Given the length of time that it often takes to enter the U.S. as a skilled worker, some foreign workers are seeking other options, such as working in other countries, such as Spain or Canada, where the immigration is much easier. The Trump administration’s attempts to shut down the Deferred Action for Childhood Arrivals (DACA) program also is likely to drive away well-educated, skilled workers who have grown up in the U.S. and currently contribute to the U.S. economy. With the uncertainty regarding the status of DACA over the past several months, DACA recipients are increasingly worried about their ability to remain in the U.S.; they very well could leave the country or go underground, taking their spouses and partners with them, which only adds to worker shortages.
Furthermore, American immigration policy is not only creating a worker shortage in STEM industries. For example, National Public Radio recently reported that Maryland is experiencing a significant worker shortage in the seafood industry, just in time for crab season. Over the last 20 years, seasonal workers from Mexico have come to pick crab meat each spring, when they could obtain work visas on a first-come, first-serve basis. This year, the Trump administration changed those visa procedures to a lottery system, which effectively shut out some crab pickers that have used these visas for years. This labor shortage is likely to drive up the prices of crab meat and even shut down some suppliers. Plus, the attempts of some employers to hire American workers have largely met with failure, with some crab houses not even getting a single applicant following widespread advertising.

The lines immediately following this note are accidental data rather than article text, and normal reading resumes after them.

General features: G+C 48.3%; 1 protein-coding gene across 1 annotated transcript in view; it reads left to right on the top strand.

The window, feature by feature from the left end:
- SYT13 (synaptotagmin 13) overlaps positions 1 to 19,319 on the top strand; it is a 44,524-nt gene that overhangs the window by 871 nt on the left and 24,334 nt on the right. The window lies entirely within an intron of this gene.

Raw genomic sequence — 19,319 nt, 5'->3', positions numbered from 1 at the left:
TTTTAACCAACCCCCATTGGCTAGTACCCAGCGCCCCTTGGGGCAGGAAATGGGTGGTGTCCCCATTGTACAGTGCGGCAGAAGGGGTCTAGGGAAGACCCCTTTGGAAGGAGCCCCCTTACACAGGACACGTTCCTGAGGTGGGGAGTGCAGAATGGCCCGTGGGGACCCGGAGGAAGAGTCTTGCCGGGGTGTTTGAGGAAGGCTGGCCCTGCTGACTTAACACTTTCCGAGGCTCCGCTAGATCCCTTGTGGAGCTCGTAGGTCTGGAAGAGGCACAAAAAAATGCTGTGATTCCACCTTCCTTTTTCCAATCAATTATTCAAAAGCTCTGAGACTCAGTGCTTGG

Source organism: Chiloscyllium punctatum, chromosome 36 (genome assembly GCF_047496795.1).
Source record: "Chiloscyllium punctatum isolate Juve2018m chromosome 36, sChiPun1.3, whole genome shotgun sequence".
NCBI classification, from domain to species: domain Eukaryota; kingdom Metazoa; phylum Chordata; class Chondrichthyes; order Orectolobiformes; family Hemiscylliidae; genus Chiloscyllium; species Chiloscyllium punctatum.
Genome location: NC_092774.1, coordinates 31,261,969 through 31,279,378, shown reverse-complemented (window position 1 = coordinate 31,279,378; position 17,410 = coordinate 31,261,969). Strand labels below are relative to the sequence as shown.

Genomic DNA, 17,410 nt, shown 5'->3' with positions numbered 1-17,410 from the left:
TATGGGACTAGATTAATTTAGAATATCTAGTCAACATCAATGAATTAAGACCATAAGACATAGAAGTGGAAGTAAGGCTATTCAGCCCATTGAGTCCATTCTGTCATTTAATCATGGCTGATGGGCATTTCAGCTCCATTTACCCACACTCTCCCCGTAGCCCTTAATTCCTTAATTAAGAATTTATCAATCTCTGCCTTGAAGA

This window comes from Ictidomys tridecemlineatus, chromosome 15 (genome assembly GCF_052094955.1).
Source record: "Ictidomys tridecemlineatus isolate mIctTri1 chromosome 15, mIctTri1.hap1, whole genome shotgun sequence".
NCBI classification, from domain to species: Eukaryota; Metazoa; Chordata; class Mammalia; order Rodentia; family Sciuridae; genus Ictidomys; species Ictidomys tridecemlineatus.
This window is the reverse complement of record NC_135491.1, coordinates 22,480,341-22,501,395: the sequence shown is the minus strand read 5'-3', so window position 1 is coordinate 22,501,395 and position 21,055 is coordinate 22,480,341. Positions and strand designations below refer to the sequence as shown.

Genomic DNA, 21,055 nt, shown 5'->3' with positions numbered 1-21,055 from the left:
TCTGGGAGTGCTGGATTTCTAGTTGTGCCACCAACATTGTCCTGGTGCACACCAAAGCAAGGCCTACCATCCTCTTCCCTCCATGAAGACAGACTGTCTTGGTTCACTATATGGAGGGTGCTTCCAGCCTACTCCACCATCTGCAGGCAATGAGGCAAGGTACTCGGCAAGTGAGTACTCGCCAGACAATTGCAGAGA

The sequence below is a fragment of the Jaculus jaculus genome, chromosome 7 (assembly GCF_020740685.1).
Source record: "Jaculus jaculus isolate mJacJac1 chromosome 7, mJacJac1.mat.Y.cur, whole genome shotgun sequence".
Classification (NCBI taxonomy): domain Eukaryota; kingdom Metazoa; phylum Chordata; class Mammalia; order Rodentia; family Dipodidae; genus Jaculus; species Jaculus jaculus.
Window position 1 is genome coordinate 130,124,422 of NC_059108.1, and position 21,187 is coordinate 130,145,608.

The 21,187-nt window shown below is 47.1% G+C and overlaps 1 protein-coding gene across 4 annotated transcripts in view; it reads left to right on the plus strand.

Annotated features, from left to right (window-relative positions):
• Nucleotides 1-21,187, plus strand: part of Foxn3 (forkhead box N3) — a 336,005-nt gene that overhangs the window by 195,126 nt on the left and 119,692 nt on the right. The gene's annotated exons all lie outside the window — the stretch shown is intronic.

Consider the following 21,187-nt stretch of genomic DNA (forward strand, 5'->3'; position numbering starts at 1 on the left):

As worker shortages continue to grow nationwide, many immigrants and their families continue to face immigration court proceedings and other immigration-related issues. The immigration attorneys of Peek & Toland have the experience that you need when you are facing deportation charges. We will determine the facts and evidence that are relevant to your case, evaluate your options, and help you decide the best course of action for your situation. It is our goal to place you in the best position possible to achieve your goals. Contact our Texas immigration attorneys at our office today and learn how we can assist you and your family through this difficult situation.
White collar crime is a classification for a wide range of crimes; typically, white collar crimes involve some sort of illegal deceit or breach of trust by a business or government professional, and do not involve acts of violence. Nonetheless, white collar crime convictions can result in serious penalties similar to those for more violent crimes, including long terms of incarceration, high fines, and payment of restitution to any victims. White collar crimes can be state law violations or federal law violations, depending on whether the allegedly activities crossed state lines. Some common examples of white collar crimes are bank fraud, identity theft, tax evasion, money laundering, mail and wire fraud, consumer fraud, and bribery.